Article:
To safeguard minority shareholders’ interests and promote capital market as a key platform to raise funds, G20 and OECD today announced new Corporate Governance Principles for listed companies and regulators in all member countries including India.
Consequently, the regulators and policymakers across the world, which include Sebi in India, will update their regulations for the listed firms in line with the new code.
The new global principles, released here on the sidelines of the G20 Meeting of Finance Ministers and Central Bankers being attended by Finance Minister Arun Jaitley and RBI chief Raghuram Rajan, call for protecting shareholders’ rights and keeping CEO salaries reasonable, while making adequate disclosures for the benefit of investors.
The new code calls for enhanced cross-border cooperation among regulators, including through bilateral and multilateral arrangements for exchange of information.
It also states that the impediments to cross-border voting by shareholders should be eliminated, while shareholders should be allowed to consult each other.
Besides, the new code also contains recommendations for financial disclosures by the companies, behaviour of large institutional investors and the functionalities of the stock markets. It also asks regulators to ensure that conflict of interest in related party transactions are addressed effectively.
The new G20/OECD Principles of Corporate Governance were released here by the OECD Secretary General Angel Gurria and Turkish Deputy Prime Minister Cevdet Yilmaz on the sidelines of the ongoing G20 minister level meetings.
Yilmaz said at a press conference that G20 is trying to promote the role of capital markets for fund raising, especially after the banks facing problems following the global financial crisis of 2007-08. However, the companies need to adopt internationally accepted corporate governance norms to ensure that they get the required capital and the shareholders’ interest is safeguarded.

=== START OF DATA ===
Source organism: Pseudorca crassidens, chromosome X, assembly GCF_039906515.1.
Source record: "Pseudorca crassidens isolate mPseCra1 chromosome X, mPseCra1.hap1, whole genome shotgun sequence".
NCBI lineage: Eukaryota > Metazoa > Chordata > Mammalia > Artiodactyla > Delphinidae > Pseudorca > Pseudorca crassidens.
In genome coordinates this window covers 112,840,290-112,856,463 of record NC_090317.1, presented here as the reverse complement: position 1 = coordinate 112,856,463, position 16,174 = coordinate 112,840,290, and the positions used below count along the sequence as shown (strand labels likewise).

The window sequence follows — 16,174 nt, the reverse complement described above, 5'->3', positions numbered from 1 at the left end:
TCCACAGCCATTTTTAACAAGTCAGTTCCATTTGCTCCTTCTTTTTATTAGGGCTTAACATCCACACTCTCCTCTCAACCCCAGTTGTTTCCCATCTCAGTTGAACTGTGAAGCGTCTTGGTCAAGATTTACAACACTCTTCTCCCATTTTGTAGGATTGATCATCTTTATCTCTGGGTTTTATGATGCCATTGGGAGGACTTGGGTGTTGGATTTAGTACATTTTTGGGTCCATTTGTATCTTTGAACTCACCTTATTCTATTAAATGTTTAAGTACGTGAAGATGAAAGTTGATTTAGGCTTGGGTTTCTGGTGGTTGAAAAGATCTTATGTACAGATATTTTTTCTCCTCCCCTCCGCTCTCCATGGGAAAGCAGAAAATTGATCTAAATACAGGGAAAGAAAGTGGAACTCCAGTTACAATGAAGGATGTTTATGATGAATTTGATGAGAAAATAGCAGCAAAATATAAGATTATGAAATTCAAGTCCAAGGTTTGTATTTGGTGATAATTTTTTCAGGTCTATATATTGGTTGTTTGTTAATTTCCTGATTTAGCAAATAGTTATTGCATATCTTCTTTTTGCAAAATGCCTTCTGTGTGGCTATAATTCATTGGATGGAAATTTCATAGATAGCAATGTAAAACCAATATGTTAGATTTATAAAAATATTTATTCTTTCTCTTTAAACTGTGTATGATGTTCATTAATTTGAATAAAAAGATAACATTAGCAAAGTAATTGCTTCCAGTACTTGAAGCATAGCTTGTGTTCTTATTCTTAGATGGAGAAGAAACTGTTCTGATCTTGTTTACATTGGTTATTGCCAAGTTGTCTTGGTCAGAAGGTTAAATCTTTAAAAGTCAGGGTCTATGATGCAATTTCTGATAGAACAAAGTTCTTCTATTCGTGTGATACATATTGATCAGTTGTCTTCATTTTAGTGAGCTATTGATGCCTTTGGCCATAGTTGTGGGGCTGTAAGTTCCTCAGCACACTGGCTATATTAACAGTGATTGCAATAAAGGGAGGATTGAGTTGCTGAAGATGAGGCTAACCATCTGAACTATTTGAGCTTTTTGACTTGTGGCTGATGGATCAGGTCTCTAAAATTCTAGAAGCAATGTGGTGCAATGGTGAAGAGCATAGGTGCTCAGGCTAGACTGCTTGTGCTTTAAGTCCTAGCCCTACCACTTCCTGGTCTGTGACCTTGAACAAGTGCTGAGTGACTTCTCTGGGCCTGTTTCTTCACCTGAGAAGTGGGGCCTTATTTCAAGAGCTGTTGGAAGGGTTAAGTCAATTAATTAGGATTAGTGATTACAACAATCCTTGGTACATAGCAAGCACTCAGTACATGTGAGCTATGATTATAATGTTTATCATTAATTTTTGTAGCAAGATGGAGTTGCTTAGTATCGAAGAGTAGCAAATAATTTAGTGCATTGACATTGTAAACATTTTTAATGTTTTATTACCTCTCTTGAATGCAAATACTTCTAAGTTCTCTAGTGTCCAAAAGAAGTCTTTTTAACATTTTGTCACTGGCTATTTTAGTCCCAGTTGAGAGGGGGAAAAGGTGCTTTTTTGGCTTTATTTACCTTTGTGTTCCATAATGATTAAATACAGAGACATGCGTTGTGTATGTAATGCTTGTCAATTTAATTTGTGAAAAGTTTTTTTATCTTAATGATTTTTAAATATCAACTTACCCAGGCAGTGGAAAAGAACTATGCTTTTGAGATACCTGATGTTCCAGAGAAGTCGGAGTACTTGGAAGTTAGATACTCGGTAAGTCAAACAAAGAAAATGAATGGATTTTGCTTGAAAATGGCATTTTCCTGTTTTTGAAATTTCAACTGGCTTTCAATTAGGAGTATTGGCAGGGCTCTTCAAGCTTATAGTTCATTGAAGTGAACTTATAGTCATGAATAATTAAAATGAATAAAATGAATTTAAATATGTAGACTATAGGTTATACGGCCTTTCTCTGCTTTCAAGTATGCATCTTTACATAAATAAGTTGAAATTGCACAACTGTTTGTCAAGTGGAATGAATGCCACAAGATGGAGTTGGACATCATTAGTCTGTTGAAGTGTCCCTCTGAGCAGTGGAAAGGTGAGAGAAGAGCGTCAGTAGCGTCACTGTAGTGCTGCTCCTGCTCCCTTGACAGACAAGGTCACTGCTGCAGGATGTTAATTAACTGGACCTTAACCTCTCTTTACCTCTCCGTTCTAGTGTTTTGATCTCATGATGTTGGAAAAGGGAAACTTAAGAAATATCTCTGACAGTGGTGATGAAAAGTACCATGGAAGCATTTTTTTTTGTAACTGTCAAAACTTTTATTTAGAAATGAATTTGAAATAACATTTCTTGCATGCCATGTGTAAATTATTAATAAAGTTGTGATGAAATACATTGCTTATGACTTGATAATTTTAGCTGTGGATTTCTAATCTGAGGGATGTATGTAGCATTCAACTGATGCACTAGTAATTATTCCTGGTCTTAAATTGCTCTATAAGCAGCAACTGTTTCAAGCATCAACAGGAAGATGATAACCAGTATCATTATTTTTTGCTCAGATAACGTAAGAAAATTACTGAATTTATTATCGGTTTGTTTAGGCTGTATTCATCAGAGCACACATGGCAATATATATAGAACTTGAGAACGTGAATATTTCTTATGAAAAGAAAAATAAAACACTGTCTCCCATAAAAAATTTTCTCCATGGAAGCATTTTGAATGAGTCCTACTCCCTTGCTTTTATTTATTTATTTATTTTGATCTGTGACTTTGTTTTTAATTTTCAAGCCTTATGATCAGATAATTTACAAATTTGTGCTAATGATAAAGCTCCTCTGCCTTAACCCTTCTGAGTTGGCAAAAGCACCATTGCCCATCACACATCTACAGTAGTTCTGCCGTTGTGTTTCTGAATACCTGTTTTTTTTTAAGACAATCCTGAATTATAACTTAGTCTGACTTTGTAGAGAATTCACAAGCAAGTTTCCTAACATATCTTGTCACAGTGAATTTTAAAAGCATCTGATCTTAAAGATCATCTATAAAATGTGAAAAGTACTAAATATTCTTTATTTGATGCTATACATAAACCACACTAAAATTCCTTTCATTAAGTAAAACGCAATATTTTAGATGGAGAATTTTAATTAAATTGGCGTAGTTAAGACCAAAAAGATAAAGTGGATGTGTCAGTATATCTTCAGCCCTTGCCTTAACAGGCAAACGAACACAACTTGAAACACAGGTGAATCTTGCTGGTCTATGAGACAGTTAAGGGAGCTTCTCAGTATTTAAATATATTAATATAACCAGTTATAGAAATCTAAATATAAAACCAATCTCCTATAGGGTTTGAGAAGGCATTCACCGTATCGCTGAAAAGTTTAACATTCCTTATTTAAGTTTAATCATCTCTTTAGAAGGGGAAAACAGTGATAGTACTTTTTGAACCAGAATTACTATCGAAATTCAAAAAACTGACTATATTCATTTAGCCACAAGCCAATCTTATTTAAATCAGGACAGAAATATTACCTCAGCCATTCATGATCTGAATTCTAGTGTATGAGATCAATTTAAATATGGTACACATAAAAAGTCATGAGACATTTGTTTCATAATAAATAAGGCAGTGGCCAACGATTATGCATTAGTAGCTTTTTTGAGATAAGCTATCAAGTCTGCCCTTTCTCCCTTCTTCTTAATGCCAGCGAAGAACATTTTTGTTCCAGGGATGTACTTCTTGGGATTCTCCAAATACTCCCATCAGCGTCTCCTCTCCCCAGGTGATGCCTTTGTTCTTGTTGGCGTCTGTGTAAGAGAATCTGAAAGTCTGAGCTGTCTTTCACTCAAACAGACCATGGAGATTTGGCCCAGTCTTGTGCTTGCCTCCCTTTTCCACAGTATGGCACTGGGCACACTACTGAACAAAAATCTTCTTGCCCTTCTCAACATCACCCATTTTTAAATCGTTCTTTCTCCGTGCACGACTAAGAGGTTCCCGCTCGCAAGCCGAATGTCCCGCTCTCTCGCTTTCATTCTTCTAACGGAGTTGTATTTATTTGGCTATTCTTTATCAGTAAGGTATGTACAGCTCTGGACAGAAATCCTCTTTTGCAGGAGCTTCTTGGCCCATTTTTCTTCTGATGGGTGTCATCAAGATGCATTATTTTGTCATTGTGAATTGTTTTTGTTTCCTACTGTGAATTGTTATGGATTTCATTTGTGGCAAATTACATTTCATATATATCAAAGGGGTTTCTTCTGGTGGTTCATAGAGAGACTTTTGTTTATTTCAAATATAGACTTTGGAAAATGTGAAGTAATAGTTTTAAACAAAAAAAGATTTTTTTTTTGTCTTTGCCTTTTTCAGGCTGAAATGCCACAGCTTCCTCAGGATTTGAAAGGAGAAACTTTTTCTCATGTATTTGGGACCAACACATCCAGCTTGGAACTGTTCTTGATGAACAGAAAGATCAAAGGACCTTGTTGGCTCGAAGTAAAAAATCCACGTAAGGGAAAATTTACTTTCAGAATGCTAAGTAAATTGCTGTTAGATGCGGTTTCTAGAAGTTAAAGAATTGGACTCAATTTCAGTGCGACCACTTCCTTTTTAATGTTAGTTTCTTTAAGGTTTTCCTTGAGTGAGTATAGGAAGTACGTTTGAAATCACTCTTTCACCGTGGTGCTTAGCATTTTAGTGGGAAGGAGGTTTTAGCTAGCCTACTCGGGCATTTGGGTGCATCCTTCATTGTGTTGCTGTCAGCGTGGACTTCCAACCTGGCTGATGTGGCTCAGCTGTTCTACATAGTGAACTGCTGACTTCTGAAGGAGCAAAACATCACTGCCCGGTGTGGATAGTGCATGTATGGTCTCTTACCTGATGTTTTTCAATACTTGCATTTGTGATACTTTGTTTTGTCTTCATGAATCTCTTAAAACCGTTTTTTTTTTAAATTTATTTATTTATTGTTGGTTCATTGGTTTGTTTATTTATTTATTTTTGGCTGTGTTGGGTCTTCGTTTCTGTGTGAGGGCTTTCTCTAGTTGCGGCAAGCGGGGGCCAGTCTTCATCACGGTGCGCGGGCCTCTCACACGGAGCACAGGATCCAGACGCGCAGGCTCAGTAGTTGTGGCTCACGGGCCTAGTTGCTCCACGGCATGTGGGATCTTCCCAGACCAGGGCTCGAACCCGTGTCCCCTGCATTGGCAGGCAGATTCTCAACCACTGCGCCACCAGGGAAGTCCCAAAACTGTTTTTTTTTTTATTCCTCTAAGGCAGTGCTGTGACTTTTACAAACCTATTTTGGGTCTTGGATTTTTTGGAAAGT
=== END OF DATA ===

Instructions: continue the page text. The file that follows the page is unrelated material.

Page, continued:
The G20/OECD principles provide recommendations to governments on issues including shareholder rights, executive remuneration, financial disclosure, the behaviour of institutional investors and how stock markets should function.
In India, Sebi generally follows all the principles formulated by OECD and G20 to make its regulations robust and in line with the best international practices. The revised principles would be applicable to all members of G20 as well as OECD.
OECD said the principles are non-binding in nature and do not aim to provide detailed prescriptions for national legislation. Rather, they seek to identify objectives and suggest various means for achieving them.
On remuneration of board members and key executives, OECD said the link between the executive pay and the company’s long-term performance is a key information for the shareholders and must be adequately disclosed.
Besides, other information about board members including their qualifications, selection process, other company directorships and whether they are regarded as independent also need to be disclosed actively.
The code also prescribes detailed suggestions for the responsibilities of the Board.